With restaurants severely limited in how they can operate, the pandemic has forced many people to change how they eat.
According to Dr. Robert Williams, a Virginia Tech professor in the Department of Food Science and Technology, one survey found 54 percent of people are cooking more than normal and that may continue even after the outbreak.
51 percent of people in the survey say they plan to continue cooking at home more.
Getting people back in the door is just one of the challenges restaurants are facing as they begin to reopen.
Dr. Williams says other challenges include maintaining seating capacity limits, social distancing, increased sanitation, employee safety and supply chain disruptions.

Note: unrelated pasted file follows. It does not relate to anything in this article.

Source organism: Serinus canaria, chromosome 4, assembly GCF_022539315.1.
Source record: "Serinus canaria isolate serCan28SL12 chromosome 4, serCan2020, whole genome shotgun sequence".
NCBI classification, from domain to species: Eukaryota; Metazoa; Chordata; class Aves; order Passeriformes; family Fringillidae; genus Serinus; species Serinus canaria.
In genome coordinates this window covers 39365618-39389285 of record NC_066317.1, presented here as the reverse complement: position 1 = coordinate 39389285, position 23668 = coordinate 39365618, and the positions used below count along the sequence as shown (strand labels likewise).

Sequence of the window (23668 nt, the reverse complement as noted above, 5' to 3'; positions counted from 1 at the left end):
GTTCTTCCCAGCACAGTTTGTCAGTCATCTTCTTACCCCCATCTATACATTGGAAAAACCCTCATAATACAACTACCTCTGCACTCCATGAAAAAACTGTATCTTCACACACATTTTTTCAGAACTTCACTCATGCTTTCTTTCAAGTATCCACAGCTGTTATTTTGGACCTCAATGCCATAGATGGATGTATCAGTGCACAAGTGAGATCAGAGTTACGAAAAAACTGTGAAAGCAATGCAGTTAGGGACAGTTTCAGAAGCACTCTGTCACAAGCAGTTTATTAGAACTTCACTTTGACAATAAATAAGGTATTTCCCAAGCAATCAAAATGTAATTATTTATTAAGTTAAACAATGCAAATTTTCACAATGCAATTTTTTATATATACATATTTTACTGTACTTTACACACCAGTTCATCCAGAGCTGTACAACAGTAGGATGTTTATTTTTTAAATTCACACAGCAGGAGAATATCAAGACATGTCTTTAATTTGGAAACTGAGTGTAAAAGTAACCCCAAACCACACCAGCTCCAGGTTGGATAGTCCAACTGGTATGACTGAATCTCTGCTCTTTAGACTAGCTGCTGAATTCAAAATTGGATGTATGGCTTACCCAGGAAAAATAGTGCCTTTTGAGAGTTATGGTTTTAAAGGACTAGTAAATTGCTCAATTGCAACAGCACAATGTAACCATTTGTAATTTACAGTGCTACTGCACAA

Since grocery stores and restaurants mainly rely on separate distribution systems, Dr. Williams believes it will be okay overall, but there may be some issues.
“We've seen some meat facility, meat processing facility shutdowns, and so there may be some supply issues on meat and other items for a bit," said Dr. Williams.
Looking ahead, he says it's hard to say yet what the long-term impacts will be.
It’ll depend partly on where things stand with the number of coronavirus cases and partly on when people are comfortable going back to restaurants in large groups.
But for some restaurants it may be too late. Dr. Williams says an estimated 15 - 25 percent of restaurants may not reopen.